When I started writing this post, lemme tell ya, I had SUCH a more obnoxious title in mind for it, buuuut I spared you all the misery of my mediocre vocabulary. Anyway…
Right now you’re thinking, “wasn’t her last post about this barrel too?” Yes. It certainly was. You may also remember that I ended that post (and if not, go and read it, ya slacker!) saying that I was going to age my whiskey for another month……well, that didn’t work out. I got curious, and decided to empty the barrel back into the bottle to see how much was left.
Cue dramatic music, because here it is:
Yeah, I know. There’s less than a cup of liquid left in there. So that little barrel leak I had? It wasn’t so little after all. I decided not to put it back in the barrel and chalked the whole thing up to a learning experience and moved on with life. After a stop at the local liquor store (I ❤ you, Weilands Gourmet Market) to replace the unaged whiskey and some magic Google powers, I returned to the barrel with a plan for doing it better next time.
Step 1. I soaked that bastard for days.
Fortunately for me, we happen to have a big pot that the barrel will just fit into. I boiled water, filled the barrel with it, then put the barrel into the remaining hot water and topped it off. I didn’t actually boil the water with the barrel in it, but the barrel went in as close to boiling temperature as possible. For three nights, I came home from work, emptied the barrel and pot, boiled some more water, and started the process over. On the fourth night I decided that the barrel was as swelled up as I was going to be able to get it.
Step 2. I filled the barrel back up with unaged corn whiskey.
This time around, I chose Hudson New York corn whiskey. I had a hell of a time getting the wax off of the lid so I could open it – it was so bad that I was ready to do something really drastic (and possibly involving hammers) to get into the bottle. Once I finally cut through the wax, I tried to pull the cork and the top of the lid came off. Tragedy! Or at least aggravation. I went off to find pliers (I think I ended up using one of those adjustable wrenches) and at long last I had access to my precious liquid.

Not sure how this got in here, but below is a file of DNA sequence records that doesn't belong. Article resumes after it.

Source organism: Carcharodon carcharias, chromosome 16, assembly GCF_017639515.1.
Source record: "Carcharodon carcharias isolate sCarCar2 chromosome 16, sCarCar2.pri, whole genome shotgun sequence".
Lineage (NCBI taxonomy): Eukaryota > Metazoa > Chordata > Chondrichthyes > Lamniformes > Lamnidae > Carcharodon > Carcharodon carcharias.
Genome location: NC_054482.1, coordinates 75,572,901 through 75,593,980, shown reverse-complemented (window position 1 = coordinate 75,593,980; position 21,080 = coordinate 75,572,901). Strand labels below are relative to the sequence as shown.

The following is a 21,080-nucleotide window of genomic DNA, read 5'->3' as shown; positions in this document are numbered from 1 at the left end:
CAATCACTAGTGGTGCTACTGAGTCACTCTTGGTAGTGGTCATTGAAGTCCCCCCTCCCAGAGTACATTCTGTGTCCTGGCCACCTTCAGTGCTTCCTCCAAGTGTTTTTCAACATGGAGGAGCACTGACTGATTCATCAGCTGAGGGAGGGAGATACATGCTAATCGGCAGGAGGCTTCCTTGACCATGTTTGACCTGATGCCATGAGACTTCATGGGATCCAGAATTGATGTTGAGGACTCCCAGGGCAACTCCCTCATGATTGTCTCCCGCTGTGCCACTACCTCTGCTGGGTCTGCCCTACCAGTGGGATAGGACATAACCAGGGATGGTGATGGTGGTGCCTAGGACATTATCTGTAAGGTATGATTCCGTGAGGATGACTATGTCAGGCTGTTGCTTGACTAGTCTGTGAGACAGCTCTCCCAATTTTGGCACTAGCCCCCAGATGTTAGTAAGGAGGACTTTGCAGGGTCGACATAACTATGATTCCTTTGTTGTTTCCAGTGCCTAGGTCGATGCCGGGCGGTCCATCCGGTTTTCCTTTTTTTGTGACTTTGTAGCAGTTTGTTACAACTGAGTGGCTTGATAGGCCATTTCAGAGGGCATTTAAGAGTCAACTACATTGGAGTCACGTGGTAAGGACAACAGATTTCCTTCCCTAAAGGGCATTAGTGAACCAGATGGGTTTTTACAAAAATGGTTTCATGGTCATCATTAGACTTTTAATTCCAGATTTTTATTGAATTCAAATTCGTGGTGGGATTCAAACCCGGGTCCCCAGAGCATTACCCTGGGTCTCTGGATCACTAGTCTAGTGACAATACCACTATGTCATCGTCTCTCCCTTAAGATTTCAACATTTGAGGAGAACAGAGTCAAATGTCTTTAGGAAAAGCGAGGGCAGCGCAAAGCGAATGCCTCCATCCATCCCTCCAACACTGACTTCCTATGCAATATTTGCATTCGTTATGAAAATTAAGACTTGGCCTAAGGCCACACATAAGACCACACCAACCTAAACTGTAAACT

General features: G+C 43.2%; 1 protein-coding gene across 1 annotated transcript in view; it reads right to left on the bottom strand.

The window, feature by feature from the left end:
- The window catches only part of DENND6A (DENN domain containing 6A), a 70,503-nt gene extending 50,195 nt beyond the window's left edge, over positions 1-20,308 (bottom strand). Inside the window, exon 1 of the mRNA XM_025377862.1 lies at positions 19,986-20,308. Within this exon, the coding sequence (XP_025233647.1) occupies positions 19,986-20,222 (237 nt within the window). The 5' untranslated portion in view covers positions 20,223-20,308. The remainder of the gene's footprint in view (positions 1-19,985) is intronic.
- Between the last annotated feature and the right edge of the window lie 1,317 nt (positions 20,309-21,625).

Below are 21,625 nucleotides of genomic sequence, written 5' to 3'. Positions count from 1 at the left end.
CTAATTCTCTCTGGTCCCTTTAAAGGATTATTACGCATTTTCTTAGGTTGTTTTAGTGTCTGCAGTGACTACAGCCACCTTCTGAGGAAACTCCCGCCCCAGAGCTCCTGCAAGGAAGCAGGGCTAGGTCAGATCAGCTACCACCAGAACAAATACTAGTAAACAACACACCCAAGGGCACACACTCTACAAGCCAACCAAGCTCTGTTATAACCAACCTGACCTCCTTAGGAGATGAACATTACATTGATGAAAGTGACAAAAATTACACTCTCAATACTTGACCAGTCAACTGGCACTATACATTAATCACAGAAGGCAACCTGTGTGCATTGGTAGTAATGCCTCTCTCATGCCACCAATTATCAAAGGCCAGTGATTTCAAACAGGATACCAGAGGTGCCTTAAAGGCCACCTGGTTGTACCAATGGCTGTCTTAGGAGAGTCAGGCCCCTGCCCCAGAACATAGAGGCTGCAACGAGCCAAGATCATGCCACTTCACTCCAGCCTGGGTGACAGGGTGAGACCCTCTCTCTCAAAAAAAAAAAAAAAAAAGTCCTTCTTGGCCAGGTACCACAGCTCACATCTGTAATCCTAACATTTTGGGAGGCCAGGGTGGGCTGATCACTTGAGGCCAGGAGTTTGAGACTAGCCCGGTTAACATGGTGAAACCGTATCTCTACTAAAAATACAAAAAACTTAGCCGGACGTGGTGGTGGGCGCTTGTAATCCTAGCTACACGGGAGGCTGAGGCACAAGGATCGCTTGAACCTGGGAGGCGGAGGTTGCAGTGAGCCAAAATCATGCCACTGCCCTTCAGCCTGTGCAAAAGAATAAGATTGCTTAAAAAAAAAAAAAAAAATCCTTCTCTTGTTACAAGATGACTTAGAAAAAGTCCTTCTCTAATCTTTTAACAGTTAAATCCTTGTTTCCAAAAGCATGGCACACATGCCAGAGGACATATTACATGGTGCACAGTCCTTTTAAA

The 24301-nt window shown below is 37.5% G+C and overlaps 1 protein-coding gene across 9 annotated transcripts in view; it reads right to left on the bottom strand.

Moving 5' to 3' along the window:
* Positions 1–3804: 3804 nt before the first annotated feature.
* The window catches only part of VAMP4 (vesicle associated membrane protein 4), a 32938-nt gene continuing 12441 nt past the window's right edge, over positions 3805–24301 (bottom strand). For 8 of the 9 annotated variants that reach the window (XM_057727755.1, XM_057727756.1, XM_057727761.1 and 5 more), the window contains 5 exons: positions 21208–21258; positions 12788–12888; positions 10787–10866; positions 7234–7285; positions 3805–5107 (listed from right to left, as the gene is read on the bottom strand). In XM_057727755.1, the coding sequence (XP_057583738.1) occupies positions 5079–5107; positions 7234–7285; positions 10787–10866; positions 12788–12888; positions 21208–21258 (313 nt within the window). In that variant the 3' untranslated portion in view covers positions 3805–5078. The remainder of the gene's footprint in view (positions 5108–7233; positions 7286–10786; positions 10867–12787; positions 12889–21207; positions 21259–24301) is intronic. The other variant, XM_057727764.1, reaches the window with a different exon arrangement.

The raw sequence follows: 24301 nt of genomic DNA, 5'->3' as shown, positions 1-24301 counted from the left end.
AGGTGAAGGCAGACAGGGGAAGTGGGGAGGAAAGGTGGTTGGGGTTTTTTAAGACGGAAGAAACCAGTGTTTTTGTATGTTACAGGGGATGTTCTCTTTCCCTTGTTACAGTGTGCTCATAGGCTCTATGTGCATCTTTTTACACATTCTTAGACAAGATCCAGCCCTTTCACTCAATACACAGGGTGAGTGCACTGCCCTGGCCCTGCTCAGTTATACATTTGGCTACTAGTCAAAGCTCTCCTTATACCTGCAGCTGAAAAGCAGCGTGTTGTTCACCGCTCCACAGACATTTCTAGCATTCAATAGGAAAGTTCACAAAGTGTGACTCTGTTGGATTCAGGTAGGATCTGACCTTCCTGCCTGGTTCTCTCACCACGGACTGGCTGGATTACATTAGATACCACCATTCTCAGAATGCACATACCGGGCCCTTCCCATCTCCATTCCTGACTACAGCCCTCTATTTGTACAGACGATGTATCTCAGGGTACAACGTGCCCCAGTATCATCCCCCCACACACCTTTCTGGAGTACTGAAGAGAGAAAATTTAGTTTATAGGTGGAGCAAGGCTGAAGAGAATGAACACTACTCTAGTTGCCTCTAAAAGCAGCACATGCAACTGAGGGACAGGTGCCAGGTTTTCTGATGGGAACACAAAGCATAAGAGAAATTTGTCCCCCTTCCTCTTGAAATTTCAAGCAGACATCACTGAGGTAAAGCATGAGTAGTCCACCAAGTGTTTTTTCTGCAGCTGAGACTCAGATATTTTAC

After the struggle of opening the bottle, it was but the work of a moment to pour it all into the barrel. If you were wondering, a 750ml bottle only fills the barrel about halfway (as far as I can tell). And that picture took some major coordination for me to get, so make sure you take a moment to appreciate it.
I did taste the whiskey before I put it into the barrel this time. As usual, I had a hard time with the thick, sweet flavor of it. I still can’t believe something like that turns into good whiskey. It seemed to be good, for a white whiskey, which just isn’t my preference so you’ll have to forgive me for not liking it.
Step 3. Rotate the barrel
It’s a little hard to document this one with pictures. Sure, I could show you pictures of the barrel facing two different directions, but what’s the point? Anyway, this is where the Google magic came in. On some forum somewhere, I saw an answer that suggested that the fact that the barrel isn’t completely full has something to do with why it would get dry in places and leak. Therefore, rotating the barrel to make sure that all of the insides get some liquid attention could solve it.
March 22 (2013, of course) was the date that the new whiskey went into the barrel. To be honest, I feel like it’s been much longer than that, but I guess not as much time has gone by as I thought. I rotate the barrel once every couple of days or so. I don’t know if it’s that, or the additional soaking I gave it, but so far there haven’t been any obvious leaks even on rainy days. I haven’t pulled any whiskey yet to taste it, but I’ll think about it in a couple of weeks. Once I get to that point, I’ll report back in.